The Book of Bond is even less essential on its own. The text (credited to Alistair Dougall) is kind of odd: it’s written like a children’s book (“A shock was waiting for Bond before he left for Nassau to investigate Strangways’ fate. M announced that instead of the Beretta Bond had used for ten years, he would be taking another gun, a Walther PPK.”), like one of those old Bond annuals from the Sixties, or the A View To A Kill storybook, but it’s not a narrative. From a narrative standpoint, it glosses over crucial turning points, like the murder of Tracy. The chapter on OHMSS concludes its recap with, “M, Q and Miss Moneypenny wished the happy couple good luck and Mr. and Mrs. James Bond truly believed that they had all the time in the world.” Accompanying that Disney ending is a full-page picture of the smiling bride and groom. There’s no mention of what happens next, just vague foreshadowing. Yet the omission isn’t to spare younger readers the shock. No, that comes bluntly on the next page with, “Bond avenges Tracy’s murder by drowning Blofeld in a pool of mud in a Cairo clinic.” What murder? If you don’t know, you’ll be confused, and if you do then there’s really no reason for you to read this recap. The loose narrative depends on the reader having a knowledge of what happens in the movies. It’s kind of like the narrative you get on the back of trading cards. This sort of narrative might have had a place back in the Sixties and Seventies before home video, but now every kid who likes the movies enough to own this sort of book probably has them all on DVD and can watch for himself.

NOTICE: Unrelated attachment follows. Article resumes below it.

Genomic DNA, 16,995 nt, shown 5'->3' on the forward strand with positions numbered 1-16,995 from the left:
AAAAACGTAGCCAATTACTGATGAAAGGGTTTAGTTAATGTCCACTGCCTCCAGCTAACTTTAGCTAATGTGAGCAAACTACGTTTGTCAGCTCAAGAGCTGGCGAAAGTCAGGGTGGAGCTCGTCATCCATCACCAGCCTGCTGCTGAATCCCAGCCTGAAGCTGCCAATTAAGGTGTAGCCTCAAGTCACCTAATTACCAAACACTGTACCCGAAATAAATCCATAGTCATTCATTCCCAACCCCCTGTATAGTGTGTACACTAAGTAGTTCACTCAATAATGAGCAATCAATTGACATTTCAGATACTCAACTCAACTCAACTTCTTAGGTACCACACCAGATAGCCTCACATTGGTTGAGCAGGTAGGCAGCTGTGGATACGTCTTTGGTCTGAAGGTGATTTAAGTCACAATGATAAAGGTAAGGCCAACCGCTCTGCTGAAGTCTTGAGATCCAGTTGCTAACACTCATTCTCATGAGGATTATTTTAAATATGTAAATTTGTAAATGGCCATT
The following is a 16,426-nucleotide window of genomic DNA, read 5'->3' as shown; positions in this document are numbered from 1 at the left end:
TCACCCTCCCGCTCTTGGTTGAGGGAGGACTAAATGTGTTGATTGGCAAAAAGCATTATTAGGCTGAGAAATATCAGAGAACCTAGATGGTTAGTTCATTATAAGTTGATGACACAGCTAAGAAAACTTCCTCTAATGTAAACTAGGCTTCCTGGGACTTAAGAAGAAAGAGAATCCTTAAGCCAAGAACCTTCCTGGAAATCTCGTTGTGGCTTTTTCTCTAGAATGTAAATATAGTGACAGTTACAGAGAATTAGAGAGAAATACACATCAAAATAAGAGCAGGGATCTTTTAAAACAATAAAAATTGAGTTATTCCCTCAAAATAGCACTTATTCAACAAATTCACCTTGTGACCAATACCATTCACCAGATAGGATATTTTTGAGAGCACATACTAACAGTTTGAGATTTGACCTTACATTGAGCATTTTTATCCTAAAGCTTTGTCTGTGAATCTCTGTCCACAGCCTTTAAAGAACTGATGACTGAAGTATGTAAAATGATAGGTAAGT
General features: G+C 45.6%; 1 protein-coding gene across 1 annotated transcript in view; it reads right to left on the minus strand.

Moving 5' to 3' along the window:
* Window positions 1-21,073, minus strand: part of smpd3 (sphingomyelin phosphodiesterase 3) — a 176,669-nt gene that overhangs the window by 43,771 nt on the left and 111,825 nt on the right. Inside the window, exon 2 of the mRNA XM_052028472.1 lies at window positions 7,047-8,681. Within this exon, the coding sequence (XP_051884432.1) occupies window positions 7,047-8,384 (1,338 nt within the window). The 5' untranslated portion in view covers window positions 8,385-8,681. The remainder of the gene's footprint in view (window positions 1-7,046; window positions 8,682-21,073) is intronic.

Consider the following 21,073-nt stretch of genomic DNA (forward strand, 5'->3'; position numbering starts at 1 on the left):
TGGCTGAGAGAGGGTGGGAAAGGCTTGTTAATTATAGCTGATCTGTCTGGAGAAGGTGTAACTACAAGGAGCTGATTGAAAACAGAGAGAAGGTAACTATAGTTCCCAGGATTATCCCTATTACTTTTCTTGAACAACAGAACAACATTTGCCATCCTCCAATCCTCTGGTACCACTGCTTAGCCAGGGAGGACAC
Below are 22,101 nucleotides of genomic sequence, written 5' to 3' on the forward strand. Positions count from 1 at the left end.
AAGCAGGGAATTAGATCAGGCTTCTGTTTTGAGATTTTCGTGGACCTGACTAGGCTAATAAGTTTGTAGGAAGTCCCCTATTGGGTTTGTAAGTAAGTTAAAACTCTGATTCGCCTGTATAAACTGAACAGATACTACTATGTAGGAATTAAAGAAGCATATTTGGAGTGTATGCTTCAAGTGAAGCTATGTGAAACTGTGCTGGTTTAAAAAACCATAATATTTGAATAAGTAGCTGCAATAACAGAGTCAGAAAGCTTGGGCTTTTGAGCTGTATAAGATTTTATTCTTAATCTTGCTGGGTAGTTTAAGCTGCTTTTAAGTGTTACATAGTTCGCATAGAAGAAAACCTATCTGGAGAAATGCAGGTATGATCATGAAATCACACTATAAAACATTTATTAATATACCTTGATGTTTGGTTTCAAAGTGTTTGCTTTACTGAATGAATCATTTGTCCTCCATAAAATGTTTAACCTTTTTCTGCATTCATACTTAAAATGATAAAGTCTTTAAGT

Bond Villains is, like its companions, a picture book, but it’s a picture book on a subject for which we haven’t had one before.
Bond Girls, as 007's women have already been the subject of The James Bond Girls by Graham Rye (mostly pictures, like this one), The Bond Women: 007 Style by Tim Greaves (all text, and very informative text at that, making up for what it lacks in its picture-free presentation) and Bond Girls Are Forever by Maryam D’Abo and John Cork, which offered the best of both worlds, combining the pretty pictures of the former book with informative text of the latter in a beautiful oversize volume. But DK’s book on the subject still manages to bring its own spin to the material. Of all the aspects of the James Bond movies, the Bond Girls are probably the most suited to this sort of photo book. The layout is once more superb, and serves these beautiful actresses to their fullest advantage. Four whole pages are devoted to Ursula Andress in her bikini, and why shouldn’t they be? They’re all fantastic images. And just check out that title spread of Daniella Bianchi: